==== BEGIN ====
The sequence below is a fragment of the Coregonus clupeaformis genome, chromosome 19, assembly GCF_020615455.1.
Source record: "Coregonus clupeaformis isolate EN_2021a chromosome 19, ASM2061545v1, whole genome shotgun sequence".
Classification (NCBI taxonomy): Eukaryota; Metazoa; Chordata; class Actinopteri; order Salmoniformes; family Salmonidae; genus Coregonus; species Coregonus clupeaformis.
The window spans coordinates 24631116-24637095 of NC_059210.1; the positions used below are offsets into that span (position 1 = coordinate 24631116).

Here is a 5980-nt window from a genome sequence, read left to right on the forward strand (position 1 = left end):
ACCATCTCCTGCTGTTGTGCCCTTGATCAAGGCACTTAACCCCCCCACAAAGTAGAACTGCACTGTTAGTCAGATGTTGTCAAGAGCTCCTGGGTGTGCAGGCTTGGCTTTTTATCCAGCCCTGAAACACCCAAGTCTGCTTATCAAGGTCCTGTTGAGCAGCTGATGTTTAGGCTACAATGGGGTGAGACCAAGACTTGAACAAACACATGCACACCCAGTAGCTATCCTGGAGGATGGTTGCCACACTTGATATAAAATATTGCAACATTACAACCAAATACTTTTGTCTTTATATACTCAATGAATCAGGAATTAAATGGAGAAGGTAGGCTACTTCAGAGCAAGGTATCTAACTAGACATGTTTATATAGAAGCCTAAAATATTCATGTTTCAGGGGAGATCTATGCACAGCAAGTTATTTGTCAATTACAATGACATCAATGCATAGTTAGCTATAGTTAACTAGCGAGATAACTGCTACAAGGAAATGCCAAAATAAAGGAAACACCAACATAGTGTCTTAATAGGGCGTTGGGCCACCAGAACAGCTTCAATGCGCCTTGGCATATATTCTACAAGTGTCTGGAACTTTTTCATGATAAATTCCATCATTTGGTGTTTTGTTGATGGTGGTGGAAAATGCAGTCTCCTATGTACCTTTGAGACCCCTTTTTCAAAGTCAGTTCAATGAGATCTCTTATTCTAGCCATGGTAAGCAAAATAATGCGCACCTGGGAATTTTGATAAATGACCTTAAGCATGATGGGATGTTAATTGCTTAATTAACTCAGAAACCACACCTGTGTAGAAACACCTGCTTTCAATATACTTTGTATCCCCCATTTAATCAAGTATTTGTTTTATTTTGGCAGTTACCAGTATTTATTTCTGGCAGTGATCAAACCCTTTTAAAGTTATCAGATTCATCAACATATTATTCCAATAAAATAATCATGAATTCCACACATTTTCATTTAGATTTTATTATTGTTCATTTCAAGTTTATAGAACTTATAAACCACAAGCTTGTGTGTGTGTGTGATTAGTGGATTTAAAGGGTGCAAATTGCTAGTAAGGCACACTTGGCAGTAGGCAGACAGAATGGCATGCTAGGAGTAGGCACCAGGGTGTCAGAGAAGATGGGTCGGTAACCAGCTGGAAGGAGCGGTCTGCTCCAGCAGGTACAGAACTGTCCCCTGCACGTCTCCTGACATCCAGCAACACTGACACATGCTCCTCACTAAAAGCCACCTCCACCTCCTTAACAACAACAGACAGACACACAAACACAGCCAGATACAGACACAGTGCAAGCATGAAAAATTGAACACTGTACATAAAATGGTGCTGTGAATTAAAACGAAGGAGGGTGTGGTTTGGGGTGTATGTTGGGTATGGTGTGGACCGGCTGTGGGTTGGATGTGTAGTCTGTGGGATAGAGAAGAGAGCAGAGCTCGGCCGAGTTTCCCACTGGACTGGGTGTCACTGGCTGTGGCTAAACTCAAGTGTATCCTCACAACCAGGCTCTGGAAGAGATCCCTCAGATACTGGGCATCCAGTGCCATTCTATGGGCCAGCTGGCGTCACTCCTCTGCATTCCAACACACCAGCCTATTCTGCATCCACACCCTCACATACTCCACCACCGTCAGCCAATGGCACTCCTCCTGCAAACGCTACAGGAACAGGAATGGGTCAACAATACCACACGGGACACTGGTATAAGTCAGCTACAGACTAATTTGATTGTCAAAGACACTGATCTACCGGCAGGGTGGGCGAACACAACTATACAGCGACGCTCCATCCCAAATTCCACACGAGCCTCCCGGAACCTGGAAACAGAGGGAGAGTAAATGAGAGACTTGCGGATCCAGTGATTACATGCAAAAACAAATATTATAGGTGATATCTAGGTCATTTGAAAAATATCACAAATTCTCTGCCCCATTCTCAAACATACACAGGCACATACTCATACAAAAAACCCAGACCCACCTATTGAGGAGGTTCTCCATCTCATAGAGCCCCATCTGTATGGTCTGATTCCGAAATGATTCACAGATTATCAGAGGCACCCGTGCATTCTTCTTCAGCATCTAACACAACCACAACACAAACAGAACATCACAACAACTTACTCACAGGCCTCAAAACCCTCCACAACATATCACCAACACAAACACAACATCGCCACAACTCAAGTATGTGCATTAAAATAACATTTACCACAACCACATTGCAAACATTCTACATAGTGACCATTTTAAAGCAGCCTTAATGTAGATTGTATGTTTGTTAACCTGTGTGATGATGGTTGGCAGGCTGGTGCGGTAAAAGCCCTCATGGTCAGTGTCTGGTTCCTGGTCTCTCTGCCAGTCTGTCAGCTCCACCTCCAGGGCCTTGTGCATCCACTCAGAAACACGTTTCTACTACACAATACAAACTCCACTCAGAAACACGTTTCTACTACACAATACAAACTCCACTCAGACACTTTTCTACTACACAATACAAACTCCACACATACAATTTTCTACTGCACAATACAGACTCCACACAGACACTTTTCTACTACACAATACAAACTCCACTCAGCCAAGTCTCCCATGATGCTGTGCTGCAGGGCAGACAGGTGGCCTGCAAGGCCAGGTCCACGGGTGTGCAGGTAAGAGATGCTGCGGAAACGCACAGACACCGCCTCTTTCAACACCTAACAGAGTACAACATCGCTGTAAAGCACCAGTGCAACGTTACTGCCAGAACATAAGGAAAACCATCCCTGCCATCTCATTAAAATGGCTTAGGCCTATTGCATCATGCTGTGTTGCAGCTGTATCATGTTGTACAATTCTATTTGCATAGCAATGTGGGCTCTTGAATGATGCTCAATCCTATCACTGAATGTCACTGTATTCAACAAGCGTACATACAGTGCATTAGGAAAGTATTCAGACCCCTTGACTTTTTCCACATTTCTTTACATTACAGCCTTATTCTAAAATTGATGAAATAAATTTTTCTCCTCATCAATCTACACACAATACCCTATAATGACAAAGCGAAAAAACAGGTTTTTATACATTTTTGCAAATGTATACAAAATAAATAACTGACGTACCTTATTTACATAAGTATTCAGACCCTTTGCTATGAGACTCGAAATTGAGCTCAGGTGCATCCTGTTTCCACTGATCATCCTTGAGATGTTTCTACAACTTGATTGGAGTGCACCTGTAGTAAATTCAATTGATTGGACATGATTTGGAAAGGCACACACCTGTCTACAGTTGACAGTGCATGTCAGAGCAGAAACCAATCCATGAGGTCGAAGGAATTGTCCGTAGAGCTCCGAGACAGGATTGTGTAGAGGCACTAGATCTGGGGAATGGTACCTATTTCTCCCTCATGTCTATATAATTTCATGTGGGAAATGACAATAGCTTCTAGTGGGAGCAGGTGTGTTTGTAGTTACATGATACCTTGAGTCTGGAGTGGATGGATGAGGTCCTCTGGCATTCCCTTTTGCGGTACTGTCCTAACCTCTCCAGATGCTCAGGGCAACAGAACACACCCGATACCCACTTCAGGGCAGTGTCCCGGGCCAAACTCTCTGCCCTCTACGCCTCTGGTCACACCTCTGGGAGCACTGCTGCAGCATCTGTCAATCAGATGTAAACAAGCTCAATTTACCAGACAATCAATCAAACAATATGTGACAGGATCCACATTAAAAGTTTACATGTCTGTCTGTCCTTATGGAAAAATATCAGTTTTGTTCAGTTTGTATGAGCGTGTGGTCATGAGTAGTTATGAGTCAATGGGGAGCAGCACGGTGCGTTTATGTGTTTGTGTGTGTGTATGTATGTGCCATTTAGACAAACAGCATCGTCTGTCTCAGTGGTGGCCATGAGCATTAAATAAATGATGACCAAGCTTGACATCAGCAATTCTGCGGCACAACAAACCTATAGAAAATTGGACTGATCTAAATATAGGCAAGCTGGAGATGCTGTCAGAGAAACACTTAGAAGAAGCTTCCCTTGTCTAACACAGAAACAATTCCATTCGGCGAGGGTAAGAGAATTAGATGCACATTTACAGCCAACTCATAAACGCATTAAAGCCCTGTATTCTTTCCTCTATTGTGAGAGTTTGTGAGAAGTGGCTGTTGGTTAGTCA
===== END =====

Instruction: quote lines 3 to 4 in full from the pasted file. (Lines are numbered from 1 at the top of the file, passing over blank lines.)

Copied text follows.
Classification (NCBI taxonomy): Eukaryota; Metazoa; Chordata; class Actinopteri; order Salmoniformes; family Salmonidae; genus Coregonus; species Coregonus clupeaformis.
The window spans coordinates 24631116-24637095 of NC_059210.1; the positions used below are offsets into that span (position 1 = coordinate 24631116).